Vaping-related deaths on the rise, health officials issue warning

The number of deaths related to vaping electronic cigarettes has now climbed to five. And they've all happened over the last two weeks.

Friday afternoon, medical experts announced the latest victim is from California. It is a story that is evolving quickly, and that's one of things that has the medical community concerned.

One Bay Area doctor says the pace of the illnesses and deaths is alarming.

"I think it's a public health crisis point in I think we're saying almost exponential growth in the reporting. I think, within a day, every time I check, there're more reports," said Junaid Khan, a cardiothoracic surgeon at Alta Bates Summit Medical Center.

Khan is referring to the more than 450 illnesses and five deaths linked to vaping. The cases have been seen in 33 states, and medical officials in Southern California announced a 55-year-old patient is one of the fatalities.

So far, there's no direct link, but officials are getting closer to establishing one.

In some cases, people report using cannabis oils containing THC, the ingredient in marijuana that impairs, but in other cases, people report using only nicotine-based vapes.

Those sick have complained of vomiting, fevers, difficulty breathing, chest pains, and others symptoms.

A Texas teen nearly died, and doctors attributed his illness to vaping.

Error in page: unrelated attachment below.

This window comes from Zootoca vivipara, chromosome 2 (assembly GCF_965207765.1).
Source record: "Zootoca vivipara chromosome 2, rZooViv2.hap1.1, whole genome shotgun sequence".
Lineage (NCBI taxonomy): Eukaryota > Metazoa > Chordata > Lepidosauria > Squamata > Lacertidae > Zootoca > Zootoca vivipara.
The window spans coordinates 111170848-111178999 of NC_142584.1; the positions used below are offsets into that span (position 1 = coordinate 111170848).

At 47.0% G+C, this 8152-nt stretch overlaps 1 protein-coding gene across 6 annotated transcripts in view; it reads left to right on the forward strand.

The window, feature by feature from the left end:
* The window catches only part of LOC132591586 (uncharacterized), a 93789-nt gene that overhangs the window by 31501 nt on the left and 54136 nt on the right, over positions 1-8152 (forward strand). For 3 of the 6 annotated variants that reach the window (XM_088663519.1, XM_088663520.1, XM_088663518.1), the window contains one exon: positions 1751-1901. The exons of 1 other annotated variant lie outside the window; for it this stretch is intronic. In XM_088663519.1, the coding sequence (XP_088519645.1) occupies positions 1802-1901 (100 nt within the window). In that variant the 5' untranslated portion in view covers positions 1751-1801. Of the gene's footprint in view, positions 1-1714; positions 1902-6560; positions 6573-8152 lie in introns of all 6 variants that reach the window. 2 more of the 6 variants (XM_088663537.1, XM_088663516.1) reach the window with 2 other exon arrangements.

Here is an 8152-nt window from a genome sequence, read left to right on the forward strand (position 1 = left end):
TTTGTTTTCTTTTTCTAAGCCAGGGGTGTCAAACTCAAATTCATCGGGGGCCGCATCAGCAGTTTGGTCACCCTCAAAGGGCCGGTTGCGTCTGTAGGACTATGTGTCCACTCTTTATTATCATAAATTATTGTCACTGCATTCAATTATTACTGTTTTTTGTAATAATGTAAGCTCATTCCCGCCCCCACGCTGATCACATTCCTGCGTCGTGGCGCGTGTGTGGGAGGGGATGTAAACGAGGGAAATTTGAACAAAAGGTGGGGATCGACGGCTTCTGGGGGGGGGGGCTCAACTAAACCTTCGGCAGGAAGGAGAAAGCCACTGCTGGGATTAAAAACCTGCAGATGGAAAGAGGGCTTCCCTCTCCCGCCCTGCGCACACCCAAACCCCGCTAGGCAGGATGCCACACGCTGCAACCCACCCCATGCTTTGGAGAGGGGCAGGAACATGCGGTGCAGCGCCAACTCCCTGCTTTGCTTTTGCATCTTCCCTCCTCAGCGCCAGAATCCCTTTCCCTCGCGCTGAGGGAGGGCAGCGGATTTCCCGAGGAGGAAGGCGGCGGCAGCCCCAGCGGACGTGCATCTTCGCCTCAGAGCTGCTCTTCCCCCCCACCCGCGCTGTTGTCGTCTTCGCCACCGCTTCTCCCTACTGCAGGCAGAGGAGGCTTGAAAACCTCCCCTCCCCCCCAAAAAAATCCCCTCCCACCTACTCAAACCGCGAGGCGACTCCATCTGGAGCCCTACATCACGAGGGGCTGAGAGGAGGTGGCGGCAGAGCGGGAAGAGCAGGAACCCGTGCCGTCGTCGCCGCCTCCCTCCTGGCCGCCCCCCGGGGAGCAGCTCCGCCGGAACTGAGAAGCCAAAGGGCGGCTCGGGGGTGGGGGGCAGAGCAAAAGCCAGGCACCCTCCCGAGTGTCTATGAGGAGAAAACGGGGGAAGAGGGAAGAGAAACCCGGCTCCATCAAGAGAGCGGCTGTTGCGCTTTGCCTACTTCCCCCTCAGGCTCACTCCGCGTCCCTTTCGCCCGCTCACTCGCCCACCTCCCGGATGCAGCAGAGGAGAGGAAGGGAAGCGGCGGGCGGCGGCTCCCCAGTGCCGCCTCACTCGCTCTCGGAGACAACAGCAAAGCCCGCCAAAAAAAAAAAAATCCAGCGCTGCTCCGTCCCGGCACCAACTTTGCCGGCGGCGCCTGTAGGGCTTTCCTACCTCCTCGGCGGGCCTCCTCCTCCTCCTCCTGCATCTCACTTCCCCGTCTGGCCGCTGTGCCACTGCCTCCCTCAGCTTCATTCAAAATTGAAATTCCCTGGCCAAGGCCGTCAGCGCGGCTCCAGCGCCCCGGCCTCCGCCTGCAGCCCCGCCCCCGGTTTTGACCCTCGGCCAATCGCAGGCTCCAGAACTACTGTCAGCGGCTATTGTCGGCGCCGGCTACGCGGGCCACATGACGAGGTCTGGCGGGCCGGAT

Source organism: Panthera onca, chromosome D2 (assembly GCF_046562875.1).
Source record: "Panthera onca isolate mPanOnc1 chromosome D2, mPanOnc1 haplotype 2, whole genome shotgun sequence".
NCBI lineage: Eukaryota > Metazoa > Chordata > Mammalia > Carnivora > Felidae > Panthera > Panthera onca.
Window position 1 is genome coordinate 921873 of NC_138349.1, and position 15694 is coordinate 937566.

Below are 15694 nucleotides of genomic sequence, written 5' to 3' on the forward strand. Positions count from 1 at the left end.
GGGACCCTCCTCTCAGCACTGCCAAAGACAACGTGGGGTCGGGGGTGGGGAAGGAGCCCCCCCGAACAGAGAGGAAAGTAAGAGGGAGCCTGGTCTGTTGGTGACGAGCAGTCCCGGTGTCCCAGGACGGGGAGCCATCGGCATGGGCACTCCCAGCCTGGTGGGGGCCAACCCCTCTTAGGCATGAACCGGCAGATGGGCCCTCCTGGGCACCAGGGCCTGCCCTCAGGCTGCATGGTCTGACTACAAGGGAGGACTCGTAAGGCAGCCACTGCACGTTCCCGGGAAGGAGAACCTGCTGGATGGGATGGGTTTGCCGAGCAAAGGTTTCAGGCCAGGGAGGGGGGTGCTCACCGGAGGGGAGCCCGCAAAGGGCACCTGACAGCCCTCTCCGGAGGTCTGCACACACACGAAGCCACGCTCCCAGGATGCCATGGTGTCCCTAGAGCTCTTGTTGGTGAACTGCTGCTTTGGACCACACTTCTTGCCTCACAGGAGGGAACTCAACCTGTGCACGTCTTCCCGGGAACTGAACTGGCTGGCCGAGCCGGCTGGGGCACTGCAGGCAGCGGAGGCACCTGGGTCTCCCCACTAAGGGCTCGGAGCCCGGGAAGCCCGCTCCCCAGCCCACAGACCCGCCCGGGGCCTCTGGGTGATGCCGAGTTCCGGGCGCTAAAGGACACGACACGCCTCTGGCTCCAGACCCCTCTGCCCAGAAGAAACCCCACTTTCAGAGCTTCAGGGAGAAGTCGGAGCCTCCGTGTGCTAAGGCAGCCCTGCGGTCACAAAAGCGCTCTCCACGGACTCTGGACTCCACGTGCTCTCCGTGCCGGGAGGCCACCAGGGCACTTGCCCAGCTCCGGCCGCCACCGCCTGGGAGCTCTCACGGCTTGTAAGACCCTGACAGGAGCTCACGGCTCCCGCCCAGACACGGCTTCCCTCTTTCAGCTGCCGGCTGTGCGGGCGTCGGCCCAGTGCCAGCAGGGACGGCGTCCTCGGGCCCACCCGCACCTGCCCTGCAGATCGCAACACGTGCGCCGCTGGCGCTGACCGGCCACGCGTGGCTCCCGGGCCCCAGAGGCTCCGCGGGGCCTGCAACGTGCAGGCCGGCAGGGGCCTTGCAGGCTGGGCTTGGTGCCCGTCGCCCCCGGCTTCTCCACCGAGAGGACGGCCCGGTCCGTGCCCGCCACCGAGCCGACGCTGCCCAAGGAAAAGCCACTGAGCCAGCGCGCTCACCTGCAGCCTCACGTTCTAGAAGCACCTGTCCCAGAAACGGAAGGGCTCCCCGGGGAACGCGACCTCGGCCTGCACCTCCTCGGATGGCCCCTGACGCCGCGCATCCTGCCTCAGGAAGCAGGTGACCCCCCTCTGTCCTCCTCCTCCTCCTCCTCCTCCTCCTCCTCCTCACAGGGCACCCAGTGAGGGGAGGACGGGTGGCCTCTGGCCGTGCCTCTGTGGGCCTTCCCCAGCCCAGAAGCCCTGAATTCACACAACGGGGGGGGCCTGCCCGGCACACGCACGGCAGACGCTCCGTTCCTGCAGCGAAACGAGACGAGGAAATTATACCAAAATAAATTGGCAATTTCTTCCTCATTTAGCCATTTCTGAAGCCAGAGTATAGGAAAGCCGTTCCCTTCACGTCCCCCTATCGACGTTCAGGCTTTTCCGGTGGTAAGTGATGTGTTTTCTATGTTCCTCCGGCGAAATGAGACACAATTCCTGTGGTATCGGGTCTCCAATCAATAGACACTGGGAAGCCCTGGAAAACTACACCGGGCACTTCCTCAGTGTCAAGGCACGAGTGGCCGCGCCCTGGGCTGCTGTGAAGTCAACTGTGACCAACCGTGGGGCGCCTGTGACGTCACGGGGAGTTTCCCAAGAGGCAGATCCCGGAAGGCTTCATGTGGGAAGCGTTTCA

"It was these real quick half breaths. I woke up throwing up everywhere. I could feel my heart just pounding out of my chest going super fast," the teen said. 

"I think it's a little more daunting when you see young healthy adults getting this in the prime of their lives at 18, 19, 20-years-old," said Khan.

So far, there's no link to any specific product or manufacturer. But doctors are looking into something called vitamin e acetate - a type of oil used in some products.

"Like with any contaminate, when the body feels something abnormal, it tries to answer it. In that circling process with oils that can lead to lipnoid pneumonia, which is what some of the most serious cases have been," said Khan.

In the vaping cases, the onset of symptoms has been rapid, unlike the gradual effects of regular cigarettes.

Vaping is not new, but reports of the illnesses and deaths are, and right now, medical experts don't know exactly why.

"That's a question the CDC is really wrestling with. Something clearly has changed," said Khan.

Khan says as more people learn about this link between vaping and the connection to people getting sick and dying, the numbers of new cases will likely start to come in even faster.